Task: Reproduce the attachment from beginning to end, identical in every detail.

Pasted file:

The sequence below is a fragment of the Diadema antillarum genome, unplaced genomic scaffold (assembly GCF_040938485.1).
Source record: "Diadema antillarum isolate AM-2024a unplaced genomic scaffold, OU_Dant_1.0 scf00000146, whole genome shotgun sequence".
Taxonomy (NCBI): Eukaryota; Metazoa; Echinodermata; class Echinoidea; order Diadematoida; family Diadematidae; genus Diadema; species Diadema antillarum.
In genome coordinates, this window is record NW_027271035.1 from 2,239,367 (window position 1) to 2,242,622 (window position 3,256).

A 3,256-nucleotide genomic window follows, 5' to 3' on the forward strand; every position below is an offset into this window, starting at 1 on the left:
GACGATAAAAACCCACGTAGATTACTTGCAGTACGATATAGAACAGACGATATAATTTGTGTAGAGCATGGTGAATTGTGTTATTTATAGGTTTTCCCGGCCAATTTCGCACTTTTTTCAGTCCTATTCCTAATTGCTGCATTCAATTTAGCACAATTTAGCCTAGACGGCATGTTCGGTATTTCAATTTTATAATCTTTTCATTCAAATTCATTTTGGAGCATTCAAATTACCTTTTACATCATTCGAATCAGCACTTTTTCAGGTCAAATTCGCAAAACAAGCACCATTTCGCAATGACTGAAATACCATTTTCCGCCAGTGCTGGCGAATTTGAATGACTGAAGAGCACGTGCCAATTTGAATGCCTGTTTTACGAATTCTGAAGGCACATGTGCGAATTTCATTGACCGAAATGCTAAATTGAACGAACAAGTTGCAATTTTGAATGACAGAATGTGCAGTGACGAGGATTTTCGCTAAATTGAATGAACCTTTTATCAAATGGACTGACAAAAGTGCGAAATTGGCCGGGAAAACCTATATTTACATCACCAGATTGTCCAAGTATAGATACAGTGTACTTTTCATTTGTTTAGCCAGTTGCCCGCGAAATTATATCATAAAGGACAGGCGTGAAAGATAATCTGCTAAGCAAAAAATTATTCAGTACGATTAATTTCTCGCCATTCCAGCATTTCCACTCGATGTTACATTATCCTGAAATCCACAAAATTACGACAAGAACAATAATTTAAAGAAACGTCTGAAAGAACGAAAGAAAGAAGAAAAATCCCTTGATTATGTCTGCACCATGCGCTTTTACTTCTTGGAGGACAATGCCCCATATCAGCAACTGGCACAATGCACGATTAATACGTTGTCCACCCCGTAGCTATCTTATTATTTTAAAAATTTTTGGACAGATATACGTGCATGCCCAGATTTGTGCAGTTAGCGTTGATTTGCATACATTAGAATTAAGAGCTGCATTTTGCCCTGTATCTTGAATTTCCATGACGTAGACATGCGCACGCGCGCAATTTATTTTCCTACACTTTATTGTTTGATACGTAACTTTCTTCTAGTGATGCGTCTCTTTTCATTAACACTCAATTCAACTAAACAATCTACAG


The sequence below is a fragment of the Diadema antillarum genome, unplaced genomic scaffold (assembly GCF_040938485.1).
Source record: "Diadema antillarum isolate AM-2024a unplaced genomic scaffold, OU_Dant_1.0 scf00000146, whole genome shotgun sequence".
Taxonomy (NCBI): Eukaryota; Metazoa; Echinodermata; class Echinoidea; order Diadematoida; family Diadematidae; genus Diadema; species Diadema antillarum.
In genome coordinates, this window is record NW_027271035.1 from 2,239,367 (window position 1) to 2,242,622 (window position 3,256).

A 3,256-nucleotide genomic window follows, 5' to 3' on the forward strand; every position below is an offset into this window, starting at 1 on the left:
GACGATAAAAACCCACGTAGATTACTTGCAGTACGATATAGAACAGACGATATAATTTGTGTAGAGCATGGTGAATTGTGTTATTTATAGGTTTTCCCGGCCAATTTCGCACTTTTTTCAGTCCTATTCCTAATTGCTGCATTCAATTTAGCACAATTTAGCCTAGACGGCATGTTCGGTATTTCAATTTTATAATCTTTTCATTCAAATTCATTTTGGAGCATTCAAATTACCTTTTACATCATTCGAATCAGCACTTTTTCAGGTCAAATTCGCAAAACAAGCACCATTTCGCAATGACTGAAATACCATTTTCCGCCAGTGCTGGCGAATTTGAATGACTGAAGAGCACGTGCCAATTTGAATGCCTGTTTTACGAATTCTGAAGGCACATGTGCGAATTTCATTGACCGAAATGCTAAATTGAACGAACAAGTTGCAATTTTGAATGACAGAATGTGCAGTGACGAGGATTTTCGCTAAATTGAATGAACCTTTTATCAAATGGACTGACAAAAGTGCGAAATTGGCCGGGAAAACCTATATTTACATCACCAGATTGTCCAAGTATAGATACAGTGTACTTTTCATTTGTTTAGCCAGTTGCCCGCGAAATTATATCATAAAGGACAGGCGTGAAAGATAATCTGCTAAGCAAAAAATTATTCAGTACGATTAATTTCTCGCCATTCCAGCATTTCCACTCGATGTTACATTATCCTGAAATCCACAAAATTACGACAAGAACAATAATTTAAAGAAACGTCTGAAAGAACGAAAGAAAGAAGAAAAATCCCTTGATTATGTCTGCACCATGCGCTTTTACTTCTTGGAGGACAATGCCCCATATCAGCAACTGGCACAATGCACGATTAATACGTTGTCCACCCCGTAGCTATCTTATTATTTTAAAAATTTTTGGACAGATATACGTGCATGCCCAGATTTGTGCAGTTAGCGTTGATTTGCATACATTAGAATTAAGAGCTGCATTTTGCCCTGTATCTTGAATTTCCATGACGTAGACATGCGCACGCGCGCAATTTATTTTCCTACACTTTATTGTTTGATACGTAACTTTCTTCTAGTGATGCGTCTCTTTTCATTAACACTCAATTCAACTAAACAATCTACAG